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Aron Govil: Why Would a Non-Accountant Need to Audit Financials?

Individuals and companies of all types and sizes face potential risks, such as litigation, complaints from regulators, loss of contracts or employment discrimination says Aron Govil. These can be costly and even life-changing if left unaddressed or worse, unresolved. To protect the organization’s financials and the people involved with them, an audit can be a valuable tool to help manage risk and verify important assertions about performance and compliance.

In our last article we discussed generally how accounting fraud is detected in comparison to auditing procedures that drill down into specific areas for deeper analysis when it comes to transactions related with accounts payable (A/P), accounts receivable (A/R) or payroll expense accounts. This article will cover how auditors use the audit software to gather relevant evidence about each item they are testing. The following areas are some of most common areas where fraud may be committed:

  • Theft by employees of assets or cash from their employer;
  • False claims for payment that have been made to suppliers or customers;
  • Inflated or fictitious invoices being sent to customers, suppliers or intermediaries who process transactions for them on behalf of the business.

When it comes to A/P and A/R, the auditor is looking for evidence about whether an individual transaction can be support by reliable documentation upon which its amount and classification can be determine explains Aron Govil. With payroll expenses, it’s important to find out if any employee was pay even if they did not work for the company.

Audit Software makes it Easier to Gather Relevant Evidence Quickly

The auditor starts their examination of an account by reviewing journal entries that were record into the general ledger and then tracing them through detailed transactions in sub-ledgers, such as A/P, A/R and payroll. The journal entries represent the input data driving subsequent transaction processing. After understanding how transactions flow from one ledger to the next, including whether or not there are multiple postings associate with each transaction, auditors can determine where additional evidence is need to assist in forming an opinion on financial reports.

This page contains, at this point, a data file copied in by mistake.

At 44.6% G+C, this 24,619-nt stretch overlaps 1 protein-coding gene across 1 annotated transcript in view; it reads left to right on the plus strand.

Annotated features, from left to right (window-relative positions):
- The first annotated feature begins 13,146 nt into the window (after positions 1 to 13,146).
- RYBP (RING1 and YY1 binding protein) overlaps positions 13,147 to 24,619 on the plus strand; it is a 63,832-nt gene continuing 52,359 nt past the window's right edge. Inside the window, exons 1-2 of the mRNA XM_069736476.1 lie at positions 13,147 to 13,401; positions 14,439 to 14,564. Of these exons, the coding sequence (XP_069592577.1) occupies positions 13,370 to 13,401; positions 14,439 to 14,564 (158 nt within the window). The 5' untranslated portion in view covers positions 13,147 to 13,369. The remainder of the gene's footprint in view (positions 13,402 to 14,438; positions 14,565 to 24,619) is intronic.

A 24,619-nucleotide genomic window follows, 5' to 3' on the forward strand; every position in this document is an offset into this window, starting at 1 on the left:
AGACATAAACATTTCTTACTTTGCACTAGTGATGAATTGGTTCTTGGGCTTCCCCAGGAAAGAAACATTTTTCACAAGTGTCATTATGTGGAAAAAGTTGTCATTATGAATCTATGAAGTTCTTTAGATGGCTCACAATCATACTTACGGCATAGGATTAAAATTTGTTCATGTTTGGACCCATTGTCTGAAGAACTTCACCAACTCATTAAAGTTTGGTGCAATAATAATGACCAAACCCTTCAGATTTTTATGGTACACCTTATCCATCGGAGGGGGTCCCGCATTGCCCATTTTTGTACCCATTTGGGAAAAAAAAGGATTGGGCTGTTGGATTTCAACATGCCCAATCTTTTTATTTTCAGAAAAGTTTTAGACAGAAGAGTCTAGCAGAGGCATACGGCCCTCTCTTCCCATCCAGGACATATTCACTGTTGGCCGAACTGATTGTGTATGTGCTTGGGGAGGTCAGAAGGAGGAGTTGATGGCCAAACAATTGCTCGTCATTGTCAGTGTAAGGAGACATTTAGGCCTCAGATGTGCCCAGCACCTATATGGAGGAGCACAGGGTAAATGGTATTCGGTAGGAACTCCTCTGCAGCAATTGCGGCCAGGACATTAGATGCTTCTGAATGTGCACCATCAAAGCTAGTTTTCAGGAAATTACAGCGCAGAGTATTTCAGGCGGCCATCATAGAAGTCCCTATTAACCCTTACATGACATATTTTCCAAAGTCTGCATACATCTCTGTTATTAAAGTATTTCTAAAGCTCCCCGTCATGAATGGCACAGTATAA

We found out that some people who work with Excel® don’t know about pivot tables yet. So what are these “pivot tables” and why should you use them? For those non-accountants asking themselves, “What is an audit?” this article will help to break down the term into easy-to-understand pieces. We’ll also provide some practical examples that might help lead you to better utilize your time with Excel® for more meaningful results at work.

Pivot Tables Make Data Collection Easy

Audit software has enabled auditors to gather relevant evidence about areas of high risk faster than ever before, cutting down on detailed testing procedures otherwise required by large samples through manual reviews. So how does it actually work? To give a real-world example let’s say we have general ledger transactions. Containing hundreds or thousands of rows that need to be analyze says Aron Govil. If an auditor were to review each transaction manually – that is, one at a time. They would need several weeks to complete their work even with audit software’s ability. To automatically highlight transactions requiring further action.

Using the Acquire Data Source Wizard for efficient data collection

The most effective way of using Excel pivot tables is by utilizing the “Acquire Data Source” wizard. The auditing team can use this tool to import various sub-ledger transactions. Directly into an Excel® file, which requires only seconds! After importing, they are able to quickly organize all of the necessary data into meaningful rows and columns. With just a few clicks of the mouse button.

Benefits of Using Pivot Tables in Audit Software

Now that we understand the function of pivot tables and how they speed up data collection. Let’s take a look at some of their benefits. Here are just a few:

  • Provide an instant snapshot of every transaction;
  • Reduce manual effort and time needed to work with raw data;
  • Save time by automatically determining the transactions that require further investigation;
  • Reduce errors and omissions that can be during manual recording;


The Bottom Line: According to Garner, the benefits of using pivot tables in Excel® are numerous says Aron Govil. With ease of data organization, time savings and accuracy improvements, who wouldn’t want to take advantage of them? Knowing how important it is for business owners to keep an eye on their bottom line. We feel confident that these benefits will be recognize and implemented by many.

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